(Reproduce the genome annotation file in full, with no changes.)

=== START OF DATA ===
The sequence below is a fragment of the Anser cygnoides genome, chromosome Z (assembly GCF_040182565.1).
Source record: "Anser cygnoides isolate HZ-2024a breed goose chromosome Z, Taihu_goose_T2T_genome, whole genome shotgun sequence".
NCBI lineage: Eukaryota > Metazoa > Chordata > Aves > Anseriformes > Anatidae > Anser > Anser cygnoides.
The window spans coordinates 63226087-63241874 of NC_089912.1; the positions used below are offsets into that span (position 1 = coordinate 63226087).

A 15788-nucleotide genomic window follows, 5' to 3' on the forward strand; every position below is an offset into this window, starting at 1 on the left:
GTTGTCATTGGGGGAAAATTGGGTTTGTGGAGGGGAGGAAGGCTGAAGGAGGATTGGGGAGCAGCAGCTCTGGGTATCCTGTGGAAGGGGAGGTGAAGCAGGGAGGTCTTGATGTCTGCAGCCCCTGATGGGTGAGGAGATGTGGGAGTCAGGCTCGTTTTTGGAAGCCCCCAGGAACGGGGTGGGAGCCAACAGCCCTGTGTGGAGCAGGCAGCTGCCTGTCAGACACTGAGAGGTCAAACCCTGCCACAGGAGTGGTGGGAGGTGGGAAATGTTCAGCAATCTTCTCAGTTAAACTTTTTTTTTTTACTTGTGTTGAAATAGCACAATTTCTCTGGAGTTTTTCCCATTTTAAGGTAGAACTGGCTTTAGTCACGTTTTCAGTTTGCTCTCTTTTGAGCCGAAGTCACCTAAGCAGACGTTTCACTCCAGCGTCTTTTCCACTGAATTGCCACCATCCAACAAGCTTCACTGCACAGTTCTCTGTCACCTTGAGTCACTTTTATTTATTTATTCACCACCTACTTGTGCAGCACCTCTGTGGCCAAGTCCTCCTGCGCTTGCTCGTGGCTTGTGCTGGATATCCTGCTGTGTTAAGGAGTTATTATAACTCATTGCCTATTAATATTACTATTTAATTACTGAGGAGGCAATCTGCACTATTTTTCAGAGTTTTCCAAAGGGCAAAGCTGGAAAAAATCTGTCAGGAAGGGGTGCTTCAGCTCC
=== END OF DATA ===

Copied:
The sequence below is a fragment of the Anser cygnoides genome, chromosome Z (assembly GCF_040182565.1).
Source record: "Anser cygnoides isolate HZ-2024a breed goose chromosome Z, Taihu_goose_T2T_genome, whole genome shotgun sequence".
NCBI lineage: Eukaryota > Metazoa > Chordata > Aves > Anseriformes > Anatidae > Anser > Anser cygnoides.
The window spans coordinates 63226087-63241874 of NC_089912.1; the positions used below are offsets into that span (position 1 = coordinate 63226087).

A 15788-nucleotide genomic window follows, 5' to 3' on the forward strand; every position below is an offset into this window, starting at 1 on the left:
GTTGTCATTGGGGGAAAATTGGGTTTGTGGAGGGGAGGAAGGCTGAAGGAGGATTGGGGAGCAGCAGCTCTGGGTATCCTGTGGAAGGGGAGGTGAAGCAGGGAGGTCTTGATGTCTGCAGCCCCTGATGGGTGAGGAGATGTGGGAGTCAGGCTCGTTTTTGGAAGCCCCCAGGAACGGGGTGGGAGCCAACAGCCCTGTGTGGAGCAGGCAGCTGCCTGTCAGACACTGAGAGGTCAAACCCTGCCACAGGAGTGGTGGGAGGTGGGAAATGTTCAGCAATCTTCTCAGTTAAACTTTTTTTTTTTACTTGTGTTGAAATAGCACAATTTCTCTGGAGTTTTTCCCATTTTAAGGTAGAACTGGCTTTAGTCACGTTTTCAGTTTGCTCTCTTTTGAGCCGAAGTCACCTAAGCAGACGTTTCACTCCAGCGTCTTTTCCACTGAATTGCCACCATCCAACAAGCTTCACTGCACAGTTCTCTGTCACCTTGAGTCACTTTTATTTATTTATTCACCACCTACTTGTGCAGCACCTCTGTGGCCAAGTCCTCCTGCGCTTGCTCGTGGCTTGTGCTGGATATCCTGCTGTGTTAAGGAGTTATTATAACTCATTGCCTATTAATATTACTATTTAATTACTGAGGAGGCAATCTGCACTATTTTTCAGAGTTTTCCAAAGGGCAAAGCTGGAAAAAATCTGTCAGGAAGGGGTGCTTCAGCTCC